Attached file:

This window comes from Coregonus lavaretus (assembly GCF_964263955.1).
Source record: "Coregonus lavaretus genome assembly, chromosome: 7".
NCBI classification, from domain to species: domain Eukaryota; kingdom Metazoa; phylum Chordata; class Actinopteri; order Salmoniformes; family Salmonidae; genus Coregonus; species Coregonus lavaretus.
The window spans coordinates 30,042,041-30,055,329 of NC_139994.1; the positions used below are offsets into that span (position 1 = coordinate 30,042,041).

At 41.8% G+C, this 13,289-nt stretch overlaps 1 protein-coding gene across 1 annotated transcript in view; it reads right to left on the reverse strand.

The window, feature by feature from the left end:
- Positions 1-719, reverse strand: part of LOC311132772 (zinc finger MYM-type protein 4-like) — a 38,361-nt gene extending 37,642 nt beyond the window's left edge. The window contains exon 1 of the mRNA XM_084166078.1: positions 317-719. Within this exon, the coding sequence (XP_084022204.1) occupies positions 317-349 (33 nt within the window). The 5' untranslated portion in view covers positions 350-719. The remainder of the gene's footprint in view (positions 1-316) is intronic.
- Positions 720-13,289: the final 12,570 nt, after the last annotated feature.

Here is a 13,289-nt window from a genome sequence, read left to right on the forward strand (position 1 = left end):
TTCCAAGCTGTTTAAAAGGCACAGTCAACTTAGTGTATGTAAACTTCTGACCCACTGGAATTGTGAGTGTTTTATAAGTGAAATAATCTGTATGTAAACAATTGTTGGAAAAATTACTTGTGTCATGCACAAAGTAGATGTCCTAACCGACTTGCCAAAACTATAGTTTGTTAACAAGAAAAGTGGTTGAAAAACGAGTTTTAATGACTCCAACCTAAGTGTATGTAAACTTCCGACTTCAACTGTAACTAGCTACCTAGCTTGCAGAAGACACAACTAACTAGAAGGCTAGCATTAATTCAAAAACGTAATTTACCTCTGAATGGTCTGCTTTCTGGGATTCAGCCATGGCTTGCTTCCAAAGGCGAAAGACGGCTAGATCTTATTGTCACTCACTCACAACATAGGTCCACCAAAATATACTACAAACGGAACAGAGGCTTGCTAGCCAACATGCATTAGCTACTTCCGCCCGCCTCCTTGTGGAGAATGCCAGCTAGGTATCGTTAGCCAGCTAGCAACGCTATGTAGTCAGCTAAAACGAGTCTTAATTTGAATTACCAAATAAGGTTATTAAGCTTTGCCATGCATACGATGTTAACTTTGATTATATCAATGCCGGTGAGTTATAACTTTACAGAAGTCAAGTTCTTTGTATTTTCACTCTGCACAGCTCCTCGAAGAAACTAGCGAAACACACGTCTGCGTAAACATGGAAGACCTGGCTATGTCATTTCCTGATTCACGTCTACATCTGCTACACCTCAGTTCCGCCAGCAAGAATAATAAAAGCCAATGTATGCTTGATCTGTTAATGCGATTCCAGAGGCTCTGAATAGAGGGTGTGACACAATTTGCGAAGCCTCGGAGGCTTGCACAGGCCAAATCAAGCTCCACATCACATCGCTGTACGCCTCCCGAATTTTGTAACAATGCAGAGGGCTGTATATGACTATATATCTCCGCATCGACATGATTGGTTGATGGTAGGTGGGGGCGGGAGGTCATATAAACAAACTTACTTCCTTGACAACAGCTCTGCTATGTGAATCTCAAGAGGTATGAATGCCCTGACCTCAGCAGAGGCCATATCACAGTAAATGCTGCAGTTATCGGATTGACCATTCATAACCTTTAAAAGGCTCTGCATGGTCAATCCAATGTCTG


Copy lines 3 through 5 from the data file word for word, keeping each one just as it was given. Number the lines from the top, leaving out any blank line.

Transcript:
NCBI classification, from domain to species: domain Eukaryota; kingdom Metazoa; phylum Chordata; class Actinopteri; order Salmoniformes; family Salmonidae; genus Coregonus; species Coregonus lavaretus.
The window spans coordinates 30,042,041-30,055,329 of NC_139994.1; the positions used below are offsets into that span (position 1 = coordinate 30,042,041).

At 41.8% G+C, this 13,289-nt stretch overlaps 1 protein-coding gene across 1 annotated transcript in view; it reads right to left on the reverse strand.